The 1080 is more focused on creating a very consistent soft plush experience rather than energy return. However, I didn’t find the Fresh Foam X to be the most energetic, but it does have a much softer, much more plush feeling in the forefoot compared to the 880 v13 (Sponsored).
(Bonus) New Balance More v4
The More v4 has got even more cushioning underfoot, giving this shoe a plush, dreamy ride.
The More v4 also has a wider base than the other two shoes we mentioned, leaving your feet completely immersed in the Fresh Foam X cushioning.
This wide platform is a must-have feature for a max cushion shoe like the More v4 (Sponsored). Just like the 1080, the midsole on the More v4 has got a gentle rocker shape to help you transition quickly and easily from heel to toe.
So, the 880 is softer in the heel and firmer in the forefoot while the 1080 is softer from heel to toe.
If you want a cushioning shoe battle, make sure you read this comparison of the Hoka Clifton vs the Bondi series.
Are the 1080 and 880 stable enough?
I will say that both the 1080 and 880 are relatively stable thanks to their really wide base. However, the 1080 has a slightly wider forefoot compared to the 880.
But if you’re someone who doesn’t want to go all the way to a stability running shoe like the 860 v13, I think both of these are quite stable and work quite well.
But overall, I think the 880 v13 is a little bit more stable because of the uniform upper which just holds your foot a little bit better.
Make sure you read our 2023 comparison of the 880 vs 860.
Drop & Weight
The 1080 is an 8mm drop shoe while the 880 is a 10mm drop. This basically means your heel is going to sit 2mm higher in the 880 v13 than in the 1080 v10. This is not a big difference, but it’s always good to know the stats.
The 1080 v12 is lighter coming in at 10.1 oz (men’s size 9) while the 880 v13 comes in at 10.6 oz (men’s size 9).
Also, if you like the 1080 v12 and you’re concerned about weight, the 1080 v12 is about an ounce lighter compared to the 1080 v11. It’s always great when your favorite series is shedding weight rather than getting fatter.
But compared to other shoes in the same daily category, I guess both shoes are a little bit perhaps on the heavier end. However, I didn’t find them to be very clunky when I was wearing them though. They’re just pretty comfy cozy cushy shoes.
Fit & Width
Not only is the 1080 v12 (Sponsored) packed with a generous amount of Fresh Foam X cushioning underfoot, it’s also got a smooth Hypoknit upper that wraps around your foot like a glove.
Hypoknit is a bit supportive yet stretchy, which makes the 1080 accommodating to a variety of foot shapes.
Although it fits like a glove, the 1080 v12 is just really nice and pleasantly roomy through the forefoot and midfoot. This is mainly because it feels a little bit longer of a shoe and the fact it has that stretchier Hypoknit upper material.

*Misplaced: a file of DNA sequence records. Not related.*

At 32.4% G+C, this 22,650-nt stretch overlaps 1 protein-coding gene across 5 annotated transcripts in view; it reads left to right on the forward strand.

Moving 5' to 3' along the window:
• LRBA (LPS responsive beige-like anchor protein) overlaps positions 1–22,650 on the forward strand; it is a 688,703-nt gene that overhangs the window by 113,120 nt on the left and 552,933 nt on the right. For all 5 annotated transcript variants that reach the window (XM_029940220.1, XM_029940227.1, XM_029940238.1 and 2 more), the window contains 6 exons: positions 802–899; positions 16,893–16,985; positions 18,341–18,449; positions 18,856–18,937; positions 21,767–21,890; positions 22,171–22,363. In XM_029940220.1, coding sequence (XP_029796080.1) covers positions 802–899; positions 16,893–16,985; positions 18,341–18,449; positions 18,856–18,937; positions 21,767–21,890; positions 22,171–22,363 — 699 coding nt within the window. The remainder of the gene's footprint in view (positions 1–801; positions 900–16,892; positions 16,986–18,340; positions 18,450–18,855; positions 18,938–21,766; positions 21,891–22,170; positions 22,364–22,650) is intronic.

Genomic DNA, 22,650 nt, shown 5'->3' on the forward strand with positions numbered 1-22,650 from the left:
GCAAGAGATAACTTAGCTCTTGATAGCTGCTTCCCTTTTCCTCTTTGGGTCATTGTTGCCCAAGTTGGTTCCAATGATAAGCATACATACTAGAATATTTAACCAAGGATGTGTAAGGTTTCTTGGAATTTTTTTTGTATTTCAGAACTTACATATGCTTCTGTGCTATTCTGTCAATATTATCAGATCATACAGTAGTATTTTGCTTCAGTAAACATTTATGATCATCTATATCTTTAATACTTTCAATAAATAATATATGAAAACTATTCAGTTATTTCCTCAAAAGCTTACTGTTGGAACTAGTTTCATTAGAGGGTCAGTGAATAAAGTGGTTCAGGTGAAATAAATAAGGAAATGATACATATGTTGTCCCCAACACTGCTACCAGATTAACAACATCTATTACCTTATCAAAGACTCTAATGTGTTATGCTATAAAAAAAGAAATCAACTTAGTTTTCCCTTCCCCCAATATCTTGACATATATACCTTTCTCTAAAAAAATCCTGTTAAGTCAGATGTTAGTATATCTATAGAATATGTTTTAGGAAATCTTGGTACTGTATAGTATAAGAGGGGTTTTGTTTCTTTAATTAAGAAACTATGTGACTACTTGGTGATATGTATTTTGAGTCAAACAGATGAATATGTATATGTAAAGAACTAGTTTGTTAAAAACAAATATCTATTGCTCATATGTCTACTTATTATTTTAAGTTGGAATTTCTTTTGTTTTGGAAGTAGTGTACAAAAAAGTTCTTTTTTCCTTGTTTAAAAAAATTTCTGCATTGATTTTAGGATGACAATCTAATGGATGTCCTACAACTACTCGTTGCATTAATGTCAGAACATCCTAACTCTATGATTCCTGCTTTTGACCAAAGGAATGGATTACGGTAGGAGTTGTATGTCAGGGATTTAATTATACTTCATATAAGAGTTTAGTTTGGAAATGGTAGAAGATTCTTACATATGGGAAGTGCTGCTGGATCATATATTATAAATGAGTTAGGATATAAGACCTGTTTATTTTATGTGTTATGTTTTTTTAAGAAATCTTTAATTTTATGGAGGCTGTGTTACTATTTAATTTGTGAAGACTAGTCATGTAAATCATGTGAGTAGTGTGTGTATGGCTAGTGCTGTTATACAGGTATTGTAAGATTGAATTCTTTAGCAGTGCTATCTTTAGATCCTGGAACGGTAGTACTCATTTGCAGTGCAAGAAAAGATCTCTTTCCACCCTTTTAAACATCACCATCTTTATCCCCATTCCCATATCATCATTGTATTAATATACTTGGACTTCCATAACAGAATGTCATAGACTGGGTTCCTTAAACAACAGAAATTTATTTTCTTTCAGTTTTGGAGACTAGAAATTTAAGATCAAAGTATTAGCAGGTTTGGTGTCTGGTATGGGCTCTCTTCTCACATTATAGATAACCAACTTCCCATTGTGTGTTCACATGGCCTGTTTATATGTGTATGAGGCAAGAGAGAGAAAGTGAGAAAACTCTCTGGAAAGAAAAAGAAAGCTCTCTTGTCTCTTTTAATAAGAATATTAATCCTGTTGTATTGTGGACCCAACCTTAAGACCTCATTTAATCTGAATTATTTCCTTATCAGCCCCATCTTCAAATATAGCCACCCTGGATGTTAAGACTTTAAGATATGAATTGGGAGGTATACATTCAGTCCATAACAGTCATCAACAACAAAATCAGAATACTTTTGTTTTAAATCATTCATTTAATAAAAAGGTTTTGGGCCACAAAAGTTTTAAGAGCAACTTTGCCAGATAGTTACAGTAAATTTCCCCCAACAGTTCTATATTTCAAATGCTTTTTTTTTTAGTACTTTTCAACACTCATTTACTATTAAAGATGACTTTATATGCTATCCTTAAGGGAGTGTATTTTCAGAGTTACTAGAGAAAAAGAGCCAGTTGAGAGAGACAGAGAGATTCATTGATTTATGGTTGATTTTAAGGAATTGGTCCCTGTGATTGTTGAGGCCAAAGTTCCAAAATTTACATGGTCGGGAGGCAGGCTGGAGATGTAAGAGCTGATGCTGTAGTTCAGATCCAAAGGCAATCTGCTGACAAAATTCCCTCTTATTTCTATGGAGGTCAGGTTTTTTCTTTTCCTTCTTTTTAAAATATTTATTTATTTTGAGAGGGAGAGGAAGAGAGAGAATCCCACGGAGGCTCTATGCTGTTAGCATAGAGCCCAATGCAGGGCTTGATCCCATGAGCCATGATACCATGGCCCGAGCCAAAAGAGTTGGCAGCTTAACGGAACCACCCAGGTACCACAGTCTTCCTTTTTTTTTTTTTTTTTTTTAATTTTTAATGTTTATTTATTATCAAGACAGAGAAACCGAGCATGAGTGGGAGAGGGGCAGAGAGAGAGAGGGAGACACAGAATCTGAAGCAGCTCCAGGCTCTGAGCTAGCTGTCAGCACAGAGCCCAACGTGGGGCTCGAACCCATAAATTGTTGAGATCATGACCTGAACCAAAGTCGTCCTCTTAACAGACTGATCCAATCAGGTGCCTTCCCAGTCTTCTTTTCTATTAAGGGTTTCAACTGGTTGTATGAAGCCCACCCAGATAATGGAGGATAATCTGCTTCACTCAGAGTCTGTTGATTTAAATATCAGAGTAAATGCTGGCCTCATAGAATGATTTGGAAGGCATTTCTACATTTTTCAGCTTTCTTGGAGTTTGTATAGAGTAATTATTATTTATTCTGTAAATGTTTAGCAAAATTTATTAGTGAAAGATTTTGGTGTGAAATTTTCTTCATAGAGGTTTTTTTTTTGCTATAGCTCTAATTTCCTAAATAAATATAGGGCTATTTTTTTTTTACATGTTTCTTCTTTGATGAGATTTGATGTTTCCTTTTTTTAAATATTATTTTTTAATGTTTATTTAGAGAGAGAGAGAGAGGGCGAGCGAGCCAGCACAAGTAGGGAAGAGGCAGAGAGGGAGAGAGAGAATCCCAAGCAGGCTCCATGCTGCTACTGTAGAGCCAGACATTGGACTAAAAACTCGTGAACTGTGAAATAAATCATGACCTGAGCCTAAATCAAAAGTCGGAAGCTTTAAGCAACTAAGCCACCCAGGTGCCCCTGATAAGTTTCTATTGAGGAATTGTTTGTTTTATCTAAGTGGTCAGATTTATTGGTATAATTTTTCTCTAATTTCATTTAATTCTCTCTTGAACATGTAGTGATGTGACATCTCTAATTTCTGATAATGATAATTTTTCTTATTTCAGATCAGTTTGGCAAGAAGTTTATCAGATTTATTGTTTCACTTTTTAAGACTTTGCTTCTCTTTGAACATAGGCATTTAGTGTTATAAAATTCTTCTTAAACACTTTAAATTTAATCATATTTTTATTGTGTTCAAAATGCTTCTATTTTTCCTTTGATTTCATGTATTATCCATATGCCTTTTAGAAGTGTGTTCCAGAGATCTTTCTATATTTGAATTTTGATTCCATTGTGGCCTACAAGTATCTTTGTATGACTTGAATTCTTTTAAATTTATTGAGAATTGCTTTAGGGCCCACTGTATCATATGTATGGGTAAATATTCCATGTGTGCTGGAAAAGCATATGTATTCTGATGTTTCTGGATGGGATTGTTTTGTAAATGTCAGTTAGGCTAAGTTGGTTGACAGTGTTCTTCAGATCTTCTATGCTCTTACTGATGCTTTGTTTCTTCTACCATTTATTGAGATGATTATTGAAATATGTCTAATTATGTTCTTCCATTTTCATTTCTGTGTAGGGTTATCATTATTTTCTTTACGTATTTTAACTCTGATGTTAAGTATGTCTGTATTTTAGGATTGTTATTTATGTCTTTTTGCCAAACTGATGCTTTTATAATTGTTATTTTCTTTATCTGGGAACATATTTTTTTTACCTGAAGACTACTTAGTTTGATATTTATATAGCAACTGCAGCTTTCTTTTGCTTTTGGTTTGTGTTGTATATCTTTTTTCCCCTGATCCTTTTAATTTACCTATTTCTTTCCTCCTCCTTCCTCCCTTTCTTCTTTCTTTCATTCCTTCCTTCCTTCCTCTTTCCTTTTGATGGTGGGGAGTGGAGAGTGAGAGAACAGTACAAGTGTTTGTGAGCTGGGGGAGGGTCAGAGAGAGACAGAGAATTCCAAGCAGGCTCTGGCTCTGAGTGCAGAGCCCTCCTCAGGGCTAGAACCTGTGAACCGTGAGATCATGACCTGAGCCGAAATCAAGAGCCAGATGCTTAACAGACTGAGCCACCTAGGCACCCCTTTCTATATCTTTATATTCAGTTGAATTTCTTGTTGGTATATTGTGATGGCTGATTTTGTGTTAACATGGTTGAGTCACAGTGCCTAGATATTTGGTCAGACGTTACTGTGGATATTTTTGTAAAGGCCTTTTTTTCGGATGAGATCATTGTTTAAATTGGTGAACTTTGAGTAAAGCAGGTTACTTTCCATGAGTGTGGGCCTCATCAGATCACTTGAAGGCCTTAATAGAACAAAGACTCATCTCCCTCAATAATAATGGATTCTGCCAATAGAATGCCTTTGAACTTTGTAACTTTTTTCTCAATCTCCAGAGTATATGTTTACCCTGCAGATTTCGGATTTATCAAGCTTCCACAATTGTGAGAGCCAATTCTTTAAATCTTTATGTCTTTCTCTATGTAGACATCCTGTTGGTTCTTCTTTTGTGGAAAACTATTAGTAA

So both wide-footed runners and narrow-heeled runners would definitely find their perfect fit in the 1080.
The 880 v13 has a slightly superior lockdown than the 1080 and that’s part of the reason why I think the 880 is a little bit more snug.
Now, most running shoes are available in a standard width and a wide width, but the New Balance 880 v13 and 1080 v12 take it a step further. They’re available in narrow sizing and extra wide sizing, making it super easy to find your perfect fit.
Dive into our dedicated article on the best running shoes tailored for narrow-footed runners. Explore our top picks and make every run a breeze.
On the 1080, the Hypoknit upper was extremely comfortable and really good on foot compared to the more traditional synthetic upper of the 880. Hypoknit has been great for the last several years in the 1080 series.
The tongue on the 1080 is partially gusseted and kind of connects into that Hypoknit upper. This gives you the ability to pull the tongue and kind of stretch it a little bit more compared to the 880’s tongue.
The upper on the 880 is a little bit stretchy, but the 1080 is better in terms of stretchiness.
The 880 is quite a bit deeper and just holds quite a bit firmer on the forefoot whereas the 1080 is a bit more forgiving over the whole shoe.
Breathability & Lockdown
The 880 v13 has better breathability compared to the 1080, but I will say that the 880 does have a bit of a better lockdown. I think the 1080 v12’s lockdown is good but just not as good compared to the 880.
While they both have a ridiculous amount of rubber on the outsole, the 880 has a slightly thicker outsole pattern. It’s also more flexible through the forefoot thanks to the deeper grooves.
The 880 v13 is about $20 cheaper than the 1080 v12. You can check today’s prices down below: